'This Is Nuts'
"The magnitude of the potential for harm is so striking, it's hard to put into terms," says Thomas Nasca, MD, CEO of the Accreditation Council for Graduate Medical Education. In the third and fourth year of medical school, students have only four months of experience evaluating patients, yet "the scope and diversity of diagnoses is measured in the thousands.
"These are physicians with rudimentary experience. But you'll then turn them loose to manage patients with complex diabetes, congestive heart failure, arrhythmias? Malignancies? This is nuts."
But the bill's proponents, including the Missouri State Medical Association (MSMA), which represents some 10,000 practicing Missouri physicians and helped draft the legislation, say Bravo! Allowing these new physicians to treat patients who otherwise have miserable access to care is a brilliant solution to a dire physician shortage.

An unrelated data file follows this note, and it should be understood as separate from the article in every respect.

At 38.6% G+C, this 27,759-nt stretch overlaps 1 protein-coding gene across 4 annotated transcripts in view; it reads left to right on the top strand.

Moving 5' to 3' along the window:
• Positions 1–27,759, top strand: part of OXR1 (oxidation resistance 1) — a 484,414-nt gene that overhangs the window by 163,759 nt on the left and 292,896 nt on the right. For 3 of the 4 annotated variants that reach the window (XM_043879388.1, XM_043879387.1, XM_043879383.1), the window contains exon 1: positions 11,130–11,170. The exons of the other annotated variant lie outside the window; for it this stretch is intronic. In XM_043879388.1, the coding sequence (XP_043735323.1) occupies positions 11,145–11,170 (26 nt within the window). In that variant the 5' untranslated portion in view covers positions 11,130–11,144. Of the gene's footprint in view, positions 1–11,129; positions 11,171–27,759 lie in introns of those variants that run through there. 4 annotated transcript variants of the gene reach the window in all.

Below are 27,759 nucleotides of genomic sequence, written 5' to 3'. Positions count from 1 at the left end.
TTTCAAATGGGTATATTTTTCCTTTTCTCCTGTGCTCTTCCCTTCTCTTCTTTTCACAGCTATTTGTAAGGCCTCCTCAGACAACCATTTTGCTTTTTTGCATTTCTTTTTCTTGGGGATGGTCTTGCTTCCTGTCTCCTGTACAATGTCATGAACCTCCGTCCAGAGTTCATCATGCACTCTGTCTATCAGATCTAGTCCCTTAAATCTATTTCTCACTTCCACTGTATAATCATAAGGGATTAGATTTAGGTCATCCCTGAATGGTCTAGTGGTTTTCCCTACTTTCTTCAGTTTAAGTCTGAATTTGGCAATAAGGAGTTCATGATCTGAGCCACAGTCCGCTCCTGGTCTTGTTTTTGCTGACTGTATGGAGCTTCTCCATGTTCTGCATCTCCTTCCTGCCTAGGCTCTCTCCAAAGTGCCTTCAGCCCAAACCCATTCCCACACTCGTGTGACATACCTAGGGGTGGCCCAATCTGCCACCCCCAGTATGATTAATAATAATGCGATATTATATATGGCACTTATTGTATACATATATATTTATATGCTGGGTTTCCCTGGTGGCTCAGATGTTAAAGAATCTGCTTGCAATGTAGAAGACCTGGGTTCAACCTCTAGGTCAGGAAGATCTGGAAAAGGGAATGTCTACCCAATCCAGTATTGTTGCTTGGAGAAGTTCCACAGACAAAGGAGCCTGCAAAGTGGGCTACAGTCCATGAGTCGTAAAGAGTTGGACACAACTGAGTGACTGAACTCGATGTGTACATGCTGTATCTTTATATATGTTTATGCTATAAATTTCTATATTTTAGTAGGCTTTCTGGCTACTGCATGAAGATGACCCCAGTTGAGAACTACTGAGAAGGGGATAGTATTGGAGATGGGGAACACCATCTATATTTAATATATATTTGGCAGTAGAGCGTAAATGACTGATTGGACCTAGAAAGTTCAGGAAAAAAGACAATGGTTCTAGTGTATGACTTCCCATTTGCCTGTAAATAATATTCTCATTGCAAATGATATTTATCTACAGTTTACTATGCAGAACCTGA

After all, Missouri last year received a federal designation as one of the 10 most medically underserved states in the nation. Acknowledging that many more doctors are needed to treat thousands of newly insured, Jeffrey Howell, the MSMA's government relations director and general counsel, insists the pending bill does not set up a different standard of care.
Only Worried About Competition
"The people who are objecting to this are only worried about competition. They can talk about standards of care, or what happens if someone gets hurt all they want, but all this really just boils down to competition," Howell contends.
"You can help people in rural areas by thinking outside the box, and come up with solutions, or you can continue to allow those people to not get care. We prefer Option A."